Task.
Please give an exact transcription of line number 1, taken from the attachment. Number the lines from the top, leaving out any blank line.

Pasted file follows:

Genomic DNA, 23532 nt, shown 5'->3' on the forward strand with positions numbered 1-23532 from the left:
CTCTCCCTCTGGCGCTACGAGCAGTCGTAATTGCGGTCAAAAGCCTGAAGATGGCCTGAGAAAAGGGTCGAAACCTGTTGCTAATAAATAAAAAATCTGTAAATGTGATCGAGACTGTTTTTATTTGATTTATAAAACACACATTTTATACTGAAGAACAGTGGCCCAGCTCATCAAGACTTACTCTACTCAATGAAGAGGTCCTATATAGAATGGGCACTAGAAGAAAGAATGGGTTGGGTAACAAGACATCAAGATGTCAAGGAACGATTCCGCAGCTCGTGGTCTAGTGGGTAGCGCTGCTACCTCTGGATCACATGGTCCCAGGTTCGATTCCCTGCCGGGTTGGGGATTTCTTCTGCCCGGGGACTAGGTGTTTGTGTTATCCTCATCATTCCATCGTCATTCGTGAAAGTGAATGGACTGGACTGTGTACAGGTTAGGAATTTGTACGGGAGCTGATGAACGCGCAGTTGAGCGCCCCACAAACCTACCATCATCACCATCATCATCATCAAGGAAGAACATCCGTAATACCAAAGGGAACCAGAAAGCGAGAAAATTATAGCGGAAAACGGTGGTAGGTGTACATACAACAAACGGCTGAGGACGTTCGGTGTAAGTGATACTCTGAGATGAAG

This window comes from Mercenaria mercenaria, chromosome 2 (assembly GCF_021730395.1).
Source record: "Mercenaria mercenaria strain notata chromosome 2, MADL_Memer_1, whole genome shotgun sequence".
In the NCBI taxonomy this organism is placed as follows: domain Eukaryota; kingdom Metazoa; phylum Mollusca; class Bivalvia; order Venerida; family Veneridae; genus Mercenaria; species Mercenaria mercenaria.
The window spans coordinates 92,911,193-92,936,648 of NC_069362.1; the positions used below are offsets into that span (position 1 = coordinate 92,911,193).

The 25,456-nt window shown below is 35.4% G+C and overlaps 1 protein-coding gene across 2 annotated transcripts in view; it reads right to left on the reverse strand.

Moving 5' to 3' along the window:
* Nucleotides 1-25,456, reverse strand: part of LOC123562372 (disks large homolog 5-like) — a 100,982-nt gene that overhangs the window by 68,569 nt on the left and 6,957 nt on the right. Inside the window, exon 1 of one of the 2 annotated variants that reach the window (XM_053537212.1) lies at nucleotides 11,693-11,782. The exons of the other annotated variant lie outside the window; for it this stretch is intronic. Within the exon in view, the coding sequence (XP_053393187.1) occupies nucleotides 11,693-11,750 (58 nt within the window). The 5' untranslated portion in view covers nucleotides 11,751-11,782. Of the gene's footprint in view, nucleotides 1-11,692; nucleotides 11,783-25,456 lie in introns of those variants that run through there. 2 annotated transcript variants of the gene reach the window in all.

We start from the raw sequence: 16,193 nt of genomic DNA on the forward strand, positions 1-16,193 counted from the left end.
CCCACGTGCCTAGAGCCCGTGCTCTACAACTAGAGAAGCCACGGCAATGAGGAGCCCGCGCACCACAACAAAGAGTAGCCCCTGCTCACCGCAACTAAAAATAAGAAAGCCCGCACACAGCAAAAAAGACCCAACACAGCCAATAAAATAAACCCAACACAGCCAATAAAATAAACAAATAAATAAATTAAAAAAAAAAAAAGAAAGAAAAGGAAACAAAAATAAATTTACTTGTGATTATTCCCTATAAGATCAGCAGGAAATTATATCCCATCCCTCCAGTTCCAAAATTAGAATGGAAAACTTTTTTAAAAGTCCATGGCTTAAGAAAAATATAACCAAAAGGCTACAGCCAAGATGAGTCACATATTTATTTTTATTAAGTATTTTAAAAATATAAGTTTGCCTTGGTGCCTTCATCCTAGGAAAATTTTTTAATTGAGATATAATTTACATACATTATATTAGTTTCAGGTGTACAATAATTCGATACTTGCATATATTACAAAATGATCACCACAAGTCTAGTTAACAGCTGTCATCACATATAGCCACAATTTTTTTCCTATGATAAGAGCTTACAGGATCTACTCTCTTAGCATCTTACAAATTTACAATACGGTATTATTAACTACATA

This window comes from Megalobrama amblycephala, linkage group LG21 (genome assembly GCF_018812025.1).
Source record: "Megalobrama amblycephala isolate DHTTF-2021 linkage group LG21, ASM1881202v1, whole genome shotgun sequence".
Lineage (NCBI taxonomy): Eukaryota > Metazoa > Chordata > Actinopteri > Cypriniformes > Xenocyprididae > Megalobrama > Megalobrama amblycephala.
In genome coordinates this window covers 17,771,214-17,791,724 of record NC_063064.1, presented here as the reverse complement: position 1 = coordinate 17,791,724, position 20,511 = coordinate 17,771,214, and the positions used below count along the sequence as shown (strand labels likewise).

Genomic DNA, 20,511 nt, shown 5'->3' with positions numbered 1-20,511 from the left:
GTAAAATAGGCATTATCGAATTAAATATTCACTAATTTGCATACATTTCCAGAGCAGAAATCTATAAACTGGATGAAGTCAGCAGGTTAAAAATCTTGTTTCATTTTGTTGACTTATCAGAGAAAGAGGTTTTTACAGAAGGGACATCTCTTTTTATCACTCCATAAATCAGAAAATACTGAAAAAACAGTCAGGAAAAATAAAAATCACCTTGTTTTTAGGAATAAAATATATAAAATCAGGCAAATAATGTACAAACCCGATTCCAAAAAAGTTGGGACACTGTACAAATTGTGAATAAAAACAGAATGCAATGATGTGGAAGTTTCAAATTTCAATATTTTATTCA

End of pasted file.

Genomic DNA, 23532 nt, shown 5'->3' on the forward strand with positions numbered 1-23532 from the left: